"I thought I was protecting my daughter."
Tammy Harper, 42, now fears that vaccinating her 14-year old daughter against several strains of the human papilloma virus, or HPV, may not have been the right thing to do.
Harper, from Merrit Island, Fla., is one of many parents gripped by doubt about the safety of Gardasil, the 3-dose vaccine that promises to protect against cancer-causing HPV infections, following media reports this week on government data that called the vaccine's safety into question.
Despite her initial reservations about Gardasil being a relatively new drug without data on long term side effects, Harper said her daughter's pediatrician strongly recommended the vaccine. In addition, she feared cancer, having seen a family friend succumb to ovarian cancer.
"I wanted to know ... is it going to keep the cancer [away]," Harper said. "I'm concerned now that I've given her a vaccine that's supposed to protect her. Now who knows what I've condemned her to?"
The government report released Tuesday linked Gardasil to 32 unconfirmed deaths as well as incidents of blood clots and neurological disorders. More common, non-life threatening side effects of the vaccine included fainting, nausea and headaches. All adverse effects occurred in a pool of over 25 million doses of Gardasil administered in the U.S.
To date, none of the official recommendations regarding Gardasil use, which is indicated for girls and women between ages 9-26, have changed.
"We recommend the completion of the series of three doses of HPV vaccine within the recommended window for optimal effectiveness," said Arleen Porcell-Pharr, a spokesperson for the Centers for Disease Control and Prevention. "We don't have enough data to analyze how effective the vaccine is with only two doses. In the event the person can't follow the recommended schedule, we still want the person to complete the series, no matter how long it takes."
Parents whose daughters have received one or two doses of Gardasil may fear that they have ventured down a one-way path where they have no choice but to await a bad reaction to the vaccine.
But experts are quick to point out that if a patient has not exhibited adverse reactions after receiving one or more vaccine injection, they are unlikely to do so. Stopping the course of treatment has no evident medical drawback beyond failure to protect against HPV.
"We continue to counsel anyone who has already started the vaccine to continue the vaccine, especially if they've had no adverse reactions," said Dr. Eugene Shapiro, associate chair of the Department of Pediatrics at Yale University School of Medicine.
In fact, Dr. Richard M. Haupt, head of the clinical program for Gardasil at Merck, the vaccine's manufacturer, said the small number of adverse events reported supported the vaccine's safety. As to whether or not to continue or discontinue the vaccination course, Haupt said that decision was for a family to make.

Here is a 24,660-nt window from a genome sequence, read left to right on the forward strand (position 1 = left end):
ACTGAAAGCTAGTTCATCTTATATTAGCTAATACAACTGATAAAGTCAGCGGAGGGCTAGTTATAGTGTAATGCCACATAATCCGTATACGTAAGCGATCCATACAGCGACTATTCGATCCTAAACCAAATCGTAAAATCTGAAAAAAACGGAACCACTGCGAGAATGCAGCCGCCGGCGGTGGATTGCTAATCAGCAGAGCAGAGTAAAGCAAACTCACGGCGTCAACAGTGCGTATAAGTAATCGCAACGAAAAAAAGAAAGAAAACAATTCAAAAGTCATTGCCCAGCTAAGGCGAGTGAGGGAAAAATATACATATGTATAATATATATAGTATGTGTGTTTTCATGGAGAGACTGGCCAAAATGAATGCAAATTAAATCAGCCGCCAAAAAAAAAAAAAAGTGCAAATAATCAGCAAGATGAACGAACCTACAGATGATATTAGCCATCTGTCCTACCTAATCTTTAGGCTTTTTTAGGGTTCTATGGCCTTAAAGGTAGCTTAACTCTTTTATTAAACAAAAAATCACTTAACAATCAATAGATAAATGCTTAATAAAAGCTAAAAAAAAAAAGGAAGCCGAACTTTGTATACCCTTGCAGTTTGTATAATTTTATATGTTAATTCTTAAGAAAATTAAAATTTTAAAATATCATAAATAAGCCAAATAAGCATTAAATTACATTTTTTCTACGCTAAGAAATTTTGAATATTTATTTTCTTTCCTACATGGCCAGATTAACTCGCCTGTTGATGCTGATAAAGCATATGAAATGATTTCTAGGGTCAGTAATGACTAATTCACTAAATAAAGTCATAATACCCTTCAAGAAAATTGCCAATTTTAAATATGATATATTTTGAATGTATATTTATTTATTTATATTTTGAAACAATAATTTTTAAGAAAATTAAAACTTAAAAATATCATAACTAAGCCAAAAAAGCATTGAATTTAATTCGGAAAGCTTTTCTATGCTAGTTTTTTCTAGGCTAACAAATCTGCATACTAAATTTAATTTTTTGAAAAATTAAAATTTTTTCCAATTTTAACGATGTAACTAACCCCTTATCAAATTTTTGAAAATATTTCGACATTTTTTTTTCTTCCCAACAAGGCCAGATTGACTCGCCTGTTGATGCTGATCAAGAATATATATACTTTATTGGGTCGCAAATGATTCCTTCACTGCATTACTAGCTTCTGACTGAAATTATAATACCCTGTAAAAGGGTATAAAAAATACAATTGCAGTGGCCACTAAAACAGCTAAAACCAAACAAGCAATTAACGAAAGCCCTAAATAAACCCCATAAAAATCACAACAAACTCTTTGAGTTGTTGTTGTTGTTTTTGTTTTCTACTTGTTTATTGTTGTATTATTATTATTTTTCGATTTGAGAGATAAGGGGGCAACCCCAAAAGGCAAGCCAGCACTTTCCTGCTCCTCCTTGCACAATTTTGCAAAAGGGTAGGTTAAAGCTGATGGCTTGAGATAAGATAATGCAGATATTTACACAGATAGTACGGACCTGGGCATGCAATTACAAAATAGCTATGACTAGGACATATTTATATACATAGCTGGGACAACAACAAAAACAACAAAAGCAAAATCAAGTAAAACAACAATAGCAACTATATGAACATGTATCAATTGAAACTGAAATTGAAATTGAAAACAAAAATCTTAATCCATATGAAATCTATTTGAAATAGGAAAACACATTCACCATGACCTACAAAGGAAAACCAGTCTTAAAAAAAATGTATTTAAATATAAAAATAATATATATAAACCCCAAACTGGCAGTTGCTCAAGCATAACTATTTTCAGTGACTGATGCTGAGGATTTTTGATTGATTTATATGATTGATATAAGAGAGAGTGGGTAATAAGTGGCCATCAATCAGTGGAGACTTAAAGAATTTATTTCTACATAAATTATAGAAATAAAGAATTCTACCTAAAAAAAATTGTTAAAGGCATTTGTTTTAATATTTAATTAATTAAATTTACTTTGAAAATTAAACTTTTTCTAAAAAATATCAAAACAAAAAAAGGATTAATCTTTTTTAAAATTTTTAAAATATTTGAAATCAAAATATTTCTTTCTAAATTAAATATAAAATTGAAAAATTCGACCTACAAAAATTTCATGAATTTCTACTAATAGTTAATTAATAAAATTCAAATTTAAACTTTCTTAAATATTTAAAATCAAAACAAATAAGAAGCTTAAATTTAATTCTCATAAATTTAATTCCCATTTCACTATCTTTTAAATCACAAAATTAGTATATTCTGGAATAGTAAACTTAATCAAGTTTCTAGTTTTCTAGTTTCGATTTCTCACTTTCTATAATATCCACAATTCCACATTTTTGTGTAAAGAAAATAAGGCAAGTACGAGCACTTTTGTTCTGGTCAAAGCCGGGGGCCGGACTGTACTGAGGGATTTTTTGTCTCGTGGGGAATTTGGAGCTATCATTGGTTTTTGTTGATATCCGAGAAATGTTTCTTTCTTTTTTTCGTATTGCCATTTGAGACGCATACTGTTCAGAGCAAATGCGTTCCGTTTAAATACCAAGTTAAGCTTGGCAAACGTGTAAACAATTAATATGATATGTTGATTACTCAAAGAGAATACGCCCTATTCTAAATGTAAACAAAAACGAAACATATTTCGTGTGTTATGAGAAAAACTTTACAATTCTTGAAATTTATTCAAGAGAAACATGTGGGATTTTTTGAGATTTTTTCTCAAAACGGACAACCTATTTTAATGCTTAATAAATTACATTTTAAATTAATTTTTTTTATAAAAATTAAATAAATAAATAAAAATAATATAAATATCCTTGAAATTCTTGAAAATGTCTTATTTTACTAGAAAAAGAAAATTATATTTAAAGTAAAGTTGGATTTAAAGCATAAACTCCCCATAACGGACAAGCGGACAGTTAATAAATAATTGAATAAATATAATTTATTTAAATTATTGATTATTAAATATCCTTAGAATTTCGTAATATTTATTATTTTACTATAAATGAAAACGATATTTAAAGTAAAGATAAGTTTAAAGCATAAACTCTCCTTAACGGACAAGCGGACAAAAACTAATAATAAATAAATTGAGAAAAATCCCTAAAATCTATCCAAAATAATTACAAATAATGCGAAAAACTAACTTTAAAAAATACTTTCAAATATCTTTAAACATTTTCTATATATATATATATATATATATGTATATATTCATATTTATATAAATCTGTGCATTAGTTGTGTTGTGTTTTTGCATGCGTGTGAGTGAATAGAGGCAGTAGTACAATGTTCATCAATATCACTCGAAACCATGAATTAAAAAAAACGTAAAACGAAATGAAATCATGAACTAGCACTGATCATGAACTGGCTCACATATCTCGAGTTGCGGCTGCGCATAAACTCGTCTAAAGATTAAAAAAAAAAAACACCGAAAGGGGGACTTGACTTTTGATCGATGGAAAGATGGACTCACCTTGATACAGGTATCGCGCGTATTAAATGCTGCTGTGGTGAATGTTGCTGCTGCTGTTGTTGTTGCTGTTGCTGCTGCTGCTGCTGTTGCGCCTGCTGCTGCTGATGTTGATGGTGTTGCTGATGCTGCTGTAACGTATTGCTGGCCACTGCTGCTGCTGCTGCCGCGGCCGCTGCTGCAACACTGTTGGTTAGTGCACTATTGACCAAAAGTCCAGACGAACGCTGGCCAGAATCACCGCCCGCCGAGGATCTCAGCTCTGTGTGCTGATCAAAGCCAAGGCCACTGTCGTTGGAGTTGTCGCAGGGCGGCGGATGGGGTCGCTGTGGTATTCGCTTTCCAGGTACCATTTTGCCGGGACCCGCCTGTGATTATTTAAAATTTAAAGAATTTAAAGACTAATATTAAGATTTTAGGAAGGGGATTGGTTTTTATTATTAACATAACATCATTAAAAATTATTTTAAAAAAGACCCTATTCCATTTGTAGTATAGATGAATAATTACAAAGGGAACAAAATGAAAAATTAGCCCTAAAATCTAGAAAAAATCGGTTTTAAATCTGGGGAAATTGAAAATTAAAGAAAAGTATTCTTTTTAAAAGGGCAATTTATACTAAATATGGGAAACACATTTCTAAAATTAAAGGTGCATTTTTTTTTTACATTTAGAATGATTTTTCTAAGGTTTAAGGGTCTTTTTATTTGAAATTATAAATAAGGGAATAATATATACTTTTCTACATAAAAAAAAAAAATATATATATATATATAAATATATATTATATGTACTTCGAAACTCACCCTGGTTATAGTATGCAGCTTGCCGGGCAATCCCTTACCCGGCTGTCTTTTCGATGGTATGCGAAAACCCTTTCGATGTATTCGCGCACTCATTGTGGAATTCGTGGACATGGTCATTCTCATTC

"Obviously that decision and discussion is important to occur between a family and their healthcare provider," he said. "But for maximal benefit, all three doses should be given."
Other doctors say that deciding to get or continue getting the Gardasil vaccine depends largely on a family's tolerance for risk.
"If they've only had one dose and they've had no problems with it, it could make sense to pull out and not do any more doses," said Dr. Diane Harper, director of the Gynecologic Cancer Prevention Research Group at University of Missouri. "If they've had two doses, they've already swallowed the fish hook. If nothing bad happened, after the third dose the chances of an [adverse event] are really, really small."
Harper added that parents, particularly those whose daughters are 11-12 years old, may want to carefully consider whether to continue administering Gardasil compared to girls who are receiving the vaccine in their late teens or early 20s, when the vaccine has a greater beneficial impact.
But others argue that vaccinating early provides protection before exposure to HPV and would not counsel the parents of a pre-teen differently than the parents of an older girl.
"At that [11-12] age group, they are getting lots of other shots, they're in the pediatrician's office," said Dr. Kevin Ault, associate professor of Gynecology and Obstetrics at Emory University. "If anything we want to aim younger rather than older."
The uncertainty of future consequences of the vaccine may be most troubling to parents who wish to protect their daughters from HPV and potential cervical cancer.
"I'm worried about the long-term effects of a vaccination [for which] they don't know the results," said Mimi Denhart, 45, whose 12-year-old daughter received her first dose of Gardasil last week.
Shapiro said that the long-term effects are not known and cannot be known until after future analysis but that any potential risk is a well calculated one.
"That effectiveness is going to be long term ... takes a certain leap of faith but it has been true of most vaccines," he said. "We can change and adapt as we get more information, but the best information [available] now is that the benefits exceed the risks."